A pretty well made tent, ideal for festivals and warm weekends when your requirement are simple, but not enough space for multi-week holidays.
Pops up in seconds
Two sizes to choose from
More expensive than other similar designs
Only two guy ropes
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The Coleman Galiano tent is available as both a two- and a four-person tent, and we’d recommend both as two of the best-quality pop-up tents on the market if you just want a simple shelter without too many bells and whistles.
Like most pop-ups we’ve tested, they erect as soon as they’re freed from their circular bag, you just need to peg in the reflective guy lines. Inside, a thick nylon groundsheet keeps you dry and wide vents in the roof help with airflow.
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Taped seams and a flysheet waterproofed to 2,000mm offer enough protection from all but the very worst weather you can expect during summer months, although this is primarily a single-skin design, so won’t be tough enough for other seasons, and there are only two guy ropes, which isn’t enough to fight off strong winds.
In terms of size, we’d recommend the two-person tent for one or two people, and the four-person for three adults or a family with two smaller children.
• RRP: US$95 (4-person) or US$128 (4-person) / £70 (2-person) (UK) or £90 (UK) (4-person)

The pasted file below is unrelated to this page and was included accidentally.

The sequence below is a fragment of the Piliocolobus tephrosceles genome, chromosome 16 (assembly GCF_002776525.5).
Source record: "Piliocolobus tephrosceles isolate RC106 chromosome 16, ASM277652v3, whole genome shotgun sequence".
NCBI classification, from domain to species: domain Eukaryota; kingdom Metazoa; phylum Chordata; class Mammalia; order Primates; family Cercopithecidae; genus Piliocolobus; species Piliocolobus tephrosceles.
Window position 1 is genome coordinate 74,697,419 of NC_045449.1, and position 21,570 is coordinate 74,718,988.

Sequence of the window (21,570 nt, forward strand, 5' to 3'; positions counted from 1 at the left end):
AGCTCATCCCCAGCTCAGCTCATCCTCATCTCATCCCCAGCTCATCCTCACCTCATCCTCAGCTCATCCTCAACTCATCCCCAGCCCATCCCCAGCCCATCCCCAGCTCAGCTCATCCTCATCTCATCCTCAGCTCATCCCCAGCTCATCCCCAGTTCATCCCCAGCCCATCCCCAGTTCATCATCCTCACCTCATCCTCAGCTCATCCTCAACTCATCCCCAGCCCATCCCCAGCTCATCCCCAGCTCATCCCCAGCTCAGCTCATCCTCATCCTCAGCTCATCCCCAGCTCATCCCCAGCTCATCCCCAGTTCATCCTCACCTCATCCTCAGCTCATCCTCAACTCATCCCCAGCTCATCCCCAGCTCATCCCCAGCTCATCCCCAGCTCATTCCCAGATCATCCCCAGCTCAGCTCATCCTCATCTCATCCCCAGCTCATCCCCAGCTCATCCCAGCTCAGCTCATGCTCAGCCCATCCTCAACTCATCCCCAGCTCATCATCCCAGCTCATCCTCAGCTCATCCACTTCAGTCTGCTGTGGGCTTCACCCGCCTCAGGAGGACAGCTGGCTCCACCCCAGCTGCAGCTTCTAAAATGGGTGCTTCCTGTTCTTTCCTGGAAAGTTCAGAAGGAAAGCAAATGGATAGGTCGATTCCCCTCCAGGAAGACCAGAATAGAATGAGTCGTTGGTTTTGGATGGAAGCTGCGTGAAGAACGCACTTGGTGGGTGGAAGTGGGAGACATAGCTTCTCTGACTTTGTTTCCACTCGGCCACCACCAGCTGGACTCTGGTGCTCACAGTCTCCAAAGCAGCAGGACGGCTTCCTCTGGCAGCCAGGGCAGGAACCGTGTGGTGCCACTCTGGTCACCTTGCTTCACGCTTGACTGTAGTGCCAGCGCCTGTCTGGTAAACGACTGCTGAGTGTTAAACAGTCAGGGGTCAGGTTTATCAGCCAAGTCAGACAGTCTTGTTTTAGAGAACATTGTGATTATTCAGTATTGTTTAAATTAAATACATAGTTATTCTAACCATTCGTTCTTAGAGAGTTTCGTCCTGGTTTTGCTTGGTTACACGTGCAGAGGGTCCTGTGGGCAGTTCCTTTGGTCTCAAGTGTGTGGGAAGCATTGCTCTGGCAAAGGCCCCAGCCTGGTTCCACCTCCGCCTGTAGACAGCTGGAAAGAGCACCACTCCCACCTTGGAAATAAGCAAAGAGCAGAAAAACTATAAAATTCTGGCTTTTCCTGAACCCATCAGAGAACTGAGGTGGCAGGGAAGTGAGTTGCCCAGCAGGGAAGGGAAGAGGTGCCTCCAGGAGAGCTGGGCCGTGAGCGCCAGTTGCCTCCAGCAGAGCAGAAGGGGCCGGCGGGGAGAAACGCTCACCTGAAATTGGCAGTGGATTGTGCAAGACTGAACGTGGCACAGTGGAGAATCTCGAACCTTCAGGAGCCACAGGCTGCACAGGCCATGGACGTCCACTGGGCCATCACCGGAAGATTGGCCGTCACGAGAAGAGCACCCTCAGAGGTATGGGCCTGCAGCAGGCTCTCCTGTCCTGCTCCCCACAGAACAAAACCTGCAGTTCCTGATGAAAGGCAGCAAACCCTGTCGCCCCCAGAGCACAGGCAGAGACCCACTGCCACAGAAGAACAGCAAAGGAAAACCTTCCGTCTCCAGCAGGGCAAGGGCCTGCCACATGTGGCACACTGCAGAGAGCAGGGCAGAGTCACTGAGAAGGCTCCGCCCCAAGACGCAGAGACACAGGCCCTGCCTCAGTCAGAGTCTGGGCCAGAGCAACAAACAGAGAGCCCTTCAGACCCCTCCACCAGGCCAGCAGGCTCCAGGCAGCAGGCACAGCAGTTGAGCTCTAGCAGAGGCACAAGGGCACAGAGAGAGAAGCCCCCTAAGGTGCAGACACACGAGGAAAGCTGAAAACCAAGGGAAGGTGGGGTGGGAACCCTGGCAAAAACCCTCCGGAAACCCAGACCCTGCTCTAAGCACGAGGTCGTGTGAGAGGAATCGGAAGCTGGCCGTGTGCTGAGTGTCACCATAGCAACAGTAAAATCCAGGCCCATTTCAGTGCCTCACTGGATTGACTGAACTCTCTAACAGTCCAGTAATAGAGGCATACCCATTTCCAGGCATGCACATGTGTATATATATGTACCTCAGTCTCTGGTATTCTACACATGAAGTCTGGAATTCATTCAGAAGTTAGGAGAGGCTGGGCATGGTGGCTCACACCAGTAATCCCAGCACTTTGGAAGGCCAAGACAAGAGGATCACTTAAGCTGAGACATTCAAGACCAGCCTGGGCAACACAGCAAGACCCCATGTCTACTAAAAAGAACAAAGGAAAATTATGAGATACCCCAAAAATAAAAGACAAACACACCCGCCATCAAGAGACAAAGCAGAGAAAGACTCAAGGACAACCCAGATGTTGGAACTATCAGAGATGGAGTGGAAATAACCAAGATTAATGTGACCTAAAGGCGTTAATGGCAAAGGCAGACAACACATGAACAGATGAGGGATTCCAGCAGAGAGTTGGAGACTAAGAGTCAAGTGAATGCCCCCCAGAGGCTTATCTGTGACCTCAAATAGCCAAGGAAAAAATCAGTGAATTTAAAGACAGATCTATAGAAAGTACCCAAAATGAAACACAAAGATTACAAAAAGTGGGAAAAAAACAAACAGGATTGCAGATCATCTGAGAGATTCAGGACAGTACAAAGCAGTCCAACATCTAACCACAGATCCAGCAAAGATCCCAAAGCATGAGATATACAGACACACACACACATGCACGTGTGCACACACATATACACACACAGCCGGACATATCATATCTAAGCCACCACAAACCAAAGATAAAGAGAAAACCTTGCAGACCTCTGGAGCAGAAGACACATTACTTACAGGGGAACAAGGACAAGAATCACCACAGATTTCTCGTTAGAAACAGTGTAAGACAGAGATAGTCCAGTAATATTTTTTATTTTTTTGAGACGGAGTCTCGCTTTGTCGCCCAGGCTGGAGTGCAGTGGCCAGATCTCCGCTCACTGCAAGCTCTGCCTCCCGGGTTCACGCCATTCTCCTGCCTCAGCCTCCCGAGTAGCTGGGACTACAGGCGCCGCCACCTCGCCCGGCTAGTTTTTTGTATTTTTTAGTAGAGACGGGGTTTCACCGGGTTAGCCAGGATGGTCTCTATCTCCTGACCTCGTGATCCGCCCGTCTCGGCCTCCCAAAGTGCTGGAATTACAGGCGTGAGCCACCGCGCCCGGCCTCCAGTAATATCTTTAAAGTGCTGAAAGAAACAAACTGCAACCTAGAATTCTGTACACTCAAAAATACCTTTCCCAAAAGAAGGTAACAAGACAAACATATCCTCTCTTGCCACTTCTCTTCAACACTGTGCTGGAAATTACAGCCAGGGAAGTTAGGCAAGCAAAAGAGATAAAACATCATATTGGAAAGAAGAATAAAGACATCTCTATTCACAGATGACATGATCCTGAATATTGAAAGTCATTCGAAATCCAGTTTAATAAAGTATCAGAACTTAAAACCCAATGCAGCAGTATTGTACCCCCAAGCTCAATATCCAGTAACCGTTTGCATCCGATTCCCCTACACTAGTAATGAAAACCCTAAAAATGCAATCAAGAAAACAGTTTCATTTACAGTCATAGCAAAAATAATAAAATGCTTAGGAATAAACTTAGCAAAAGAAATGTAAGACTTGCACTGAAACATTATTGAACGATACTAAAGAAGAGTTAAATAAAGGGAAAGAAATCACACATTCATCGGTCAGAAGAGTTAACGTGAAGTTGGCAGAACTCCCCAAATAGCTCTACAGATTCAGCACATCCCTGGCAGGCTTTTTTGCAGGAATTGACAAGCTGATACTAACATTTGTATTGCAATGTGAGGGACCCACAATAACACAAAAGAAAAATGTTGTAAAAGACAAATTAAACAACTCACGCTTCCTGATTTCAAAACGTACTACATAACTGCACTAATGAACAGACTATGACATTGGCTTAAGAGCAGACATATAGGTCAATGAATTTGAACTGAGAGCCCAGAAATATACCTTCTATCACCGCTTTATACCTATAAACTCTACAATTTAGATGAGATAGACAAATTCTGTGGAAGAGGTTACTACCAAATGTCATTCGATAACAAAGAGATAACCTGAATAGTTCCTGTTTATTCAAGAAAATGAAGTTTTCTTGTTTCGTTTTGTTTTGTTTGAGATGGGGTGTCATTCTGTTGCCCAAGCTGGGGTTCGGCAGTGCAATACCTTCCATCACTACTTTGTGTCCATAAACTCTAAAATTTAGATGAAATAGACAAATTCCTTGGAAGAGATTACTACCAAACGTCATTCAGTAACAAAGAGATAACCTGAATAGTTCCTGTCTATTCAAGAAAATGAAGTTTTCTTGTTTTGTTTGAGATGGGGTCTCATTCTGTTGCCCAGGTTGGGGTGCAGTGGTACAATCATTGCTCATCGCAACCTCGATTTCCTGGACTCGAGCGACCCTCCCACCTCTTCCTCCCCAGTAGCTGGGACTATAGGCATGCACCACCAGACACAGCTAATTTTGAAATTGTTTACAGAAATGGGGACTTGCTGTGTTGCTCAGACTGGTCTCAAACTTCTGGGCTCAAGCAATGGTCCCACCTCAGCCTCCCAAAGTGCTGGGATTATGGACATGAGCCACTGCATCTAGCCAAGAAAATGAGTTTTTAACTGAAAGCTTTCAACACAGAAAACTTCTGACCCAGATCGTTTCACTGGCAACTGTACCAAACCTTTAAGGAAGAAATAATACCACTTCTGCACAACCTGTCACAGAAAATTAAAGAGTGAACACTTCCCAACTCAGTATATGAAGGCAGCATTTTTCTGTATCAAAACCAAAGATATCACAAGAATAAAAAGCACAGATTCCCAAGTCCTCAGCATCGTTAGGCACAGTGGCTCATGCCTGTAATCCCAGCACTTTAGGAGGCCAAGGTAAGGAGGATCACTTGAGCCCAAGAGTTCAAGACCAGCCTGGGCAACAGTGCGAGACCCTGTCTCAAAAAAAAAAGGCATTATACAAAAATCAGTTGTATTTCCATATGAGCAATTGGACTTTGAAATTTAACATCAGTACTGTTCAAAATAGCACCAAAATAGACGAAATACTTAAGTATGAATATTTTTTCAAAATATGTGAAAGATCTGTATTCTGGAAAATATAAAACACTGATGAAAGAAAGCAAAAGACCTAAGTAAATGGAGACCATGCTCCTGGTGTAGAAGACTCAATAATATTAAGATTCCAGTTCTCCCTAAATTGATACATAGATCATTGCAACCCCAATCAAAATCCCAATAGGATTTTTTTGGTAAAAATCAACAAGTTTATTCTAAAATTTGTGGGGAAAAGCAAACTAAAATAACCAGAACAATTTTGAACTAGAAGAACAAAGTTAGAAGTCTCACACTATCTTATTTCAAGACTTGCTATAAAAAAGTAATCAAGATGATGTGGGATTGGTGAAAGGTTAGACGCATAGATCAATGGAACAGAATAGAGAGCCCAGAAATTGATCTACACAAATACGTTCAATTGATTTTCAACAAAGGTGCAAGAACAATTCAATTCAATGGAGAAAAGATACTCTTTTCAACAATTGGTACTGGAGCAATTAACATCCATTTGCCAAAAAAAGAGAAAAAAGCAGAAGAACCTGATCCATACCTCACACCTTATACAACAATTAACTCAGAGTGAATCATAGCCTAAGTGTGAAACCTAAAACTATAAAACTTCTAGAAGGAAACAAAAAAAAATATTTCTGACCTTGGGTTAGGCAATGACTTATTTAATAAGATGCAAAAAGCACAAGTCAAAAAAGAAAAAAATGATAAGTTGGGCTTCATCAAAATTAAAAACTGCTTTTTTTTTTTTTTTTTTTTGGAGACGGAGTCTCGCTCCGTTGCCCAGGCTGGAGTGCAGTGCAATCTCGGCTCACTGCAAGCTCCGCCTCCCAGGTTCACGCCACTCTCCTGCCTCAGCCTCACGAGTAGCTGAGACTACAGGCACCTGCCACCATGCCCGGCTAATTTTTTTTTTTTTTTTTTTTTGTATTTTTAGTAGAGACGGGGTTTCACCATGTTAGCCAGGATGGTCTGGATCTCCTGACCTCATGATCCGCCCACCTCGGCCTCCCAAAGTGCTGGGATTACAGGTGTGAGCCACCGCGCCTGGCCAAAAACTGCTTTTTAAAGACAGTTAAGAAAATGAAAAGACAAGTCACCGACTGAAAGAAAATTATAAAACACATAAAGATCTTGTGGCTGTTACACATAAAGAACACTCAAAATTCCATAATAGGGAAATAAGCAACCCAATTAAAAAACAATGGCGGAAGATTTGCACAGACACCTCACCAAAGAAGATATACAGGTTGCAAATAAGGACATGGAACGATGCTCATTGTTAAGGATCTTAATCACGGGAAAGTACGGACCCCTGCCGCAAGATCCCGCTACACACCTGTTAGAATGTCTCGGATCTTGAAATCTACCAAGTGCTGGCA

• Sleeps: 2 or 4
• Weight: 2.5kg/5lb 8.2oz (2-person) or 3.3kg/7lb 4.4oz (4-person)
• Packed size: 77cm / 30.3in diameter (2-person) or 90cm/35.4in diameter (4-person)
• Maximum height inside: 100cm/3ft 3.3in
• Waterproofing: PE Coated Polyester; hydrostatic head: 2,000mm
• Compatibility: Works well for summer camping holidays for couples or families with smaller children, with enough protection from the occasional rain shower
In the field
We tested out the larger four-person Galiano on a camping trip to Cornwall, in the far south west of England, and found it waterproof enough to deal with summer rain, and well-ventilated enough to keep you cool on sweltering days – especially as you can roll open the roof for a spot of stargazing and a hit of the cool night air, while mesh panels still keep insects out.
The groundsheet is one of the toughest we tried – no chance of leakage here. There’s not much room, or a separate porch for kit, though – you would need a pup tent if you had baggage and no vehicle nearby for storage, or you could save the Galiano for shorter weekend trips.
We’ve also seen other longer-term reviewers claiming the zips don’t last more than a few years of repeated use.
An award-winning travel and outdoors journalist, presenter and blogger, Sian regularly writes for The Independent, Evening Standard, BBC Countryfile, Coast, Outdoor Enthusiast and Sunday Times Travel. Life as a hiking, camping, wild-swimming adventure-writer has taken her around the world, exploring Bolivian jungles, kayaking in Greenland, diving with turtles in Australia, climbing mountains in Africa and, in Thailand, learning the hard way that peeing on a jellyfish sting doesn’t help. Her blog, thegirloutdoors.co.uk, champions accessible adventures.